Dem worries Trump will interfere in merger reviews

Dem worries Trump will interfere in merger reviews

A top Democrat is hammering President Trump for discussing a planned multibillion merger during a meeting with the companies' CEOs.

Sen. Amy KlobucharAmy Jean KlobucharOn The Money: Democratic candidates lay into Trump on trade | China exempts US soybeans, pork from tariff hikes | Congress set to ignore Trump's wall request in stopgap measure Overnight Energy: Harris goes after DOJ antitrust probe of automakers over emissions | Trump on energy-efficient light bulbs: 'I always look orange' | Climate change only briefly discussed in third presidential debate CNN, NY Times to host next Democratic debate in October MORE (D-Minn.) voiced her concerns over any interference by the president in the government's review of the pending $66 billion merger between the agrochemical company, Monsanto, and the pharmaceutical giant, Bayer.

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“At a meeting with the President-elect that occurred recently, the CEOs of Bayer and Monsanto discussed their $66 billion merger, which is currently being reviewed by the Justice Department,” Klobuchar said in a speech on antitrust policy at the Center for American Progress on Monday.

The lawmaker, who is the top Dem on the Senate Judiciary Committee's antitrust subcommittee, noted that the Justice Department typically reviews mergers without White House involvement.

“After the meeting, the administration took credit for commitments the companies made to create new jobs and invest in Research and Development,” she said. “This was an uncharacteristic discussion and raises concerns that the president may want to negotiate merger settlements himself.”

Trump met with the CEOs of Bayer and Monsanto in January, before his inauguration, and reportedly asked them questions about the deal.

As president, Trump has regularly sought to take credit when companies' plans for new investments or to boost hiring.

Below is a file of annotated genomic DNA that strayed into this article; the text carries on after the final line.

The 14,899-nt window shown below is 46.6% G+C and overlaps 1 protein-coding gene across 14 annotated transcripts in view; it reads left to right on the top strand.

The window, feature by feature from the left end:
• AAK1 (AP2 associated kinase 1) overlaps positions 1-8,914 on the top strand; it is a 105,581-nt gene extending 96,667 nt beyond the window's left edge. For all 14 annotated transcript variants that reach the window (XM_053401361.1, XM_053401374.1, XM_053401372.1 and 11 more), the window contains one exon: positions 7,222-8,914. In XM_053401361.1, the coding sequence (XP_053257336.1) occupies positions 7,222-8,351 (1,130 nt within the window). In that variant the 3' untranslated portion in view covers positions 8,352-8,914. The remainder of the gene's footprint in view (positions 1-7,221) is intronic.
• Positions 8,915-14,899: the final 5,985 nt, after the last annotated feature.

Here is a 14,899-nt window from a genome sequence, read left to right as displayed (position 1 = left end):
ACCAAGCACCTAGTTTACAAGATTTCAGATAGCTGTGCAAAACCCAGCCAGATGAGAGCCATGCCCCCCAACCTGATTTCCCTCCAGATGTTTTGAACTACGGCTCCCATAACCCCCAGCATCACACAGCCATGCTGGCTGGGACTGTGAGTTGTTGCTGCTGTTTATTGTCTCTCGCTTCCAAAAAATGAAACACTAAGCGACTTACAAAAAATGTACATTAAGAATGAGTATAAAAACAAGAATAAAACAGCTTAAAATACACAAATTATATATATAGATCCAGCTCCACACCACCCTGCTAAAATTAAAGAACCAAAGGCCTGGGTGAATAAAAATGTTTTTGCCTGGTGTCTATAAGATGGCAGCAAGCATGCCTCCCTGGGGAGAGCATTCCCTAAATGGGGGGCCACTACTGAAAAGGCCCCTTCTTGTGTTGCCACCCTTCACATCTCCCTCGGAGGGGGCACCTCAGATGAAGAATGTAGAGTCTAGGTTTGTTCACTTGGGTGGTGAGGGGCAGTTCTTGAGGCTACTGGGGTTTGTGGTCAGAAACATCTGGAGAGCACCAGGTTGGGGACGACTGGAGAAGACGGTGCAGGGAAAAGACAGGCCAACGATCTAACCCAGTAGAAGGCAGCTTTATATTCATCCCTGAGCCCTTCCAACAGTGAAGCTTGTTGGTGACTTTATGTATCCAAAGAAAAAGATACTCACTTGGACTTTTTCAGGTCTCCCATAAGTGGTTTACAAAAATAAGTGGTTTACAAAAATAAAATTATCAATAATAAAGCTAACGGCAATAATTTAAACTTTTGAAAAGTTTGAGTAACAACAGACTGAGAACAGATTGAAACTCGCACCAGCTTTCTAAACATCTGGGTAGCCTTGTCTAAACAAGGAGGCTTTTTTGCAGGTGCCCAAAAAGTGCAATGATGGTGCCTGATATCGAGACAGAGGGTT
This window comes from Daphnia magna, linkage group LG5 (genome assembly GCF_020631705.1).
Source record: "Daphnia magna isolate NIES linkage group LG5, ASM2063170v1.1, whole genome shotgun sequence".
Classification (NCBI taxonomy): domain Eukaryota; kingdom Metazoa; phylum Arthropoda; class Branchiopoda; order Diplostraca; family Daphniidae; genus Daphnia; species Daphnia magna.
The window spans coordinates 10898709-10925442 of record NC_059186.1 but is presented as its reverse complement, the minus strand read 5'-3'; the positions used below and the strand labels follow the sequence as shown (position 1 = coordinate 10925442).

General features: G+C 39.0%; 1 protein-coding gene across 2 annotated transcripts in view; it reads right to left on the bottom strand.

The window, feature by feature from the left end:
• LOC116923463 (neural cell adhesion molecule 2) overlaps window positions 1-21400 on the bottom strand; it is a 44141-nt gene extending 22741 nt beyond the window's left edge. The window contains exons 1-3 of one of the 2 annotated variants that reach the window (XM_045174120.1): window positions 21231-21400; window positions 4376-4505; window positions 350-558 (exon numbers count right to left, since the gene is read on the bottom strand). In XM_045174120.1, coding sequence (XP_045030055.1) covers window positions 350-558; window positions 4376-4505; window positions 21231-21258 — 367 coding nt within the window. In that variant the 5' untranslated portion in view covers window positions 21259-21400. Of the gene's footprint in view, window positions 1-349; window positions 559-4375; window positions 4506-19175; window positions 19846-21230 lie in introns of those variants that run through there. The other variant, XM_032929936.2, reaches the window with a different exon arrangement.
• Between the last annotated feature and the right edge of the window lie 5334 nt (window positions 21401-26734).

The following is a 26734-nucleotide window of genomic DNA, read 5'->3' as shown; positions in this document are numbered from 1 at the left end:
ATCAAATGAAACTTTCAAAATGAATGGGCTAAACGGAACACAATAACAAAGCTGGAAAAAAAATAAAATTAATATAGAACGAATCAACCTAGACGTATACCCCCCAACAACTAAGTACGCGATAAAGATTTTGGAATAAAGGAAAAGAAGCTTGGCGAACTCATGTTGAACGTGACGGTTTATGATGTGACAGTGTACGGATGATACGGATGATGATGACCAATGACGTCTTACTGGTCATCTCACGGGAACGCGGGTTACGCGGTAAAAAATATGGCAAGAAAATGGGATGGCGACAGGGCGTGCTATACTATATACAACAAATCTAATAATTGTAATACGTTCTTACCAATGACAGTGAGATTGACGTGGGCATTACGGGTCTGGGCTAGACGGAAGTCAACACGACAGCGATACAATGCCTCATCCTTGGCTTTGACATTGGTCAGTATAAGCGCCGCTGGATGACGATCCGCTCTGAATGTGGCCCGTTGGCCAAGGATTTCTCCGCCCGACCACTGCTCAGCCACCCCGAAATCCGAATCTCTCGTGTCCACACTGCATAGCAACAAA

During the campaign, he also weighed in on one of the biggest mergers awaiting regulatory approval – the deal between Time Warner and AT&T. On the trail, Trump said he would block the deal, but in office has hinted he hasn't made up his mind. He's also criticized the already completed merger between Comcast and NBCUniversal.

On Monday, Klobuchar also announced that she would introduce three new bills on mergers, which would increase scrutiny of the deals and raise merger fees for companies.

“The [merger] fee has not been adjusted since 2001. And parties involved in large deals are simply not paying their fair share,” Klobuchar said.

She said currently companies are only required to pay $280,000 for mergers over $807 million, even in cases the size of the deals are many times higher.

Klobuchar also argued that the Federal Trade Commission and DOJ “should be required to gather information about how investment fund ownership affects competition,” to beef up reviews of mergers.

“Congress needs this information to understand whether there is a problem and when investment fund ownership is anticompetitive or benign.”

Businesses believe that the Trump administration will give the green light to many mergers.

Some have chalked up Trump's criticism of the AT&T-Time Warner deal to his problems with CNN, which is owned by Time Warner.

His appointments to key agencies also suggest a lighter regulatory hand on mergers.